What is testicular cancer?
Testicular cancer occurs when abnormal cells grow uncontrollably in the testicles (testes).
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The symptoms of testicular cancer include: a painless lump or swelling in a testicle; a heavy-feeling scrotum; a testicle that feels hard or rough-textured; ache in the affected testicle, or lower abdomen, and; enlarged or tender breast tissue.
The cause of testicular cancer, as with other cancers, is damage to cellular DNA. This damage results in uncontrolled cell growth, which leads to the formation of a tumour.
A tentative diagnosis is made from a physical examination, blood tests and scans, such as ultrasound and CTs. A definitive diagnosis can only be made with the surgical removal of the affected testicle.
If detected before it has spread outside the testes, testicular cancer can be treated with surgical removal of the testes. If it has spread, chemotherapy, radiotherapy and additional surgery may be needed.
If it is caught before it has spread outside of the testicle, testicular cancer can be cured by surgically removing the affected testicle. However, there is no guarantee the cancer will not develop later in the other testicle.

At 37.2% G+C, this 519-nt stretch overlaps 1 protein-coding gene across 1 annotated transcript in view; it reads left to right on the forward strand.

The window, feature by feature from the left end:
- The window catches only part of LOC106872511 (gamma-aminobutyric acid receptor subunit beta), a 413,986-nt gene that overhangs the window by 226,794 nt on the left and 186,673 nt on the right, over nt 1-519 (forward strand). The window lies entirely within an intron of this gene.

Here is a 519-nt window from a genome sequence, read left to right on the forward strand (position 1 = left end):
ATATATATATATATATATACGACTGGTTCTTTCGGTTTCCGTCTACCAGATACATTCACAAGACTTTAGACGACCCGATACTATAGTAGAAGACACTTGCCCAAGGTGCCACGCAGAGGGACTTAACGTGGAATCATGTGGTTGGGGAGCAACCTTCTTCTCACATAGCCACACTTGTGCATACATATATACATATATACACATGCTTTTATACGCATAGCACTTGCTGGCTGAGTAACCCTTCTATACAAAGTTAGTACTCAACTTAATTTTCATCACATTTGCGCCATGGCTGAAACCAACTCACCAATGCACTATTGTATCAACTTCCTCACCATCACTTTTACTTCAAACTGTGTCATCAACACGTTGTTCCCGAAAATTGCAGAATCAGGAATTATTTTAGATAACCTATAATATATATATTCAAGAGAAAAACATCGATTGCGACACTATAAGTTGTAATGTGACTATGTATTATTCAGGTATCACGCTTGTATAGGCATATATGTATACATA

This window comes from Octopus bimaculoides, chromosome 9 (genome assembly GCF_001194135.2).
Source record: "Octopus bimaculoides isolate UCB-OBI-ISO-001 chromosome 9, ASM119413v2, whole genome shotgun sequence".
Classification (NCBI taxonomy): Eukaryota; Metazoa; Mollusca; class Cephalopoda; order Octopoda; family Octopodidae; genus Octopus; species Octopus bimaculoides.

Risk factors for testicular cancer include: undescended testes (cryptorchidism) - this increases the cancer risk, especially if it is not corrected by childhood; family history - having a brother or father with testicular cancer; …
Prognosis of testicular cancer varies according to its type and stage, but it is generally very good. In Australia, as of 2010, the overall five-year survival rate for testicular cancer at the point of diagnosis is 98%. For those who survive the …
Testicular cancer can be categorised based upon the type of cell it originates from. The types of testicular cancer include germ cell tumours, such as seminomas and non-seminomas, stromal tumours and other cancers from other areas of the body …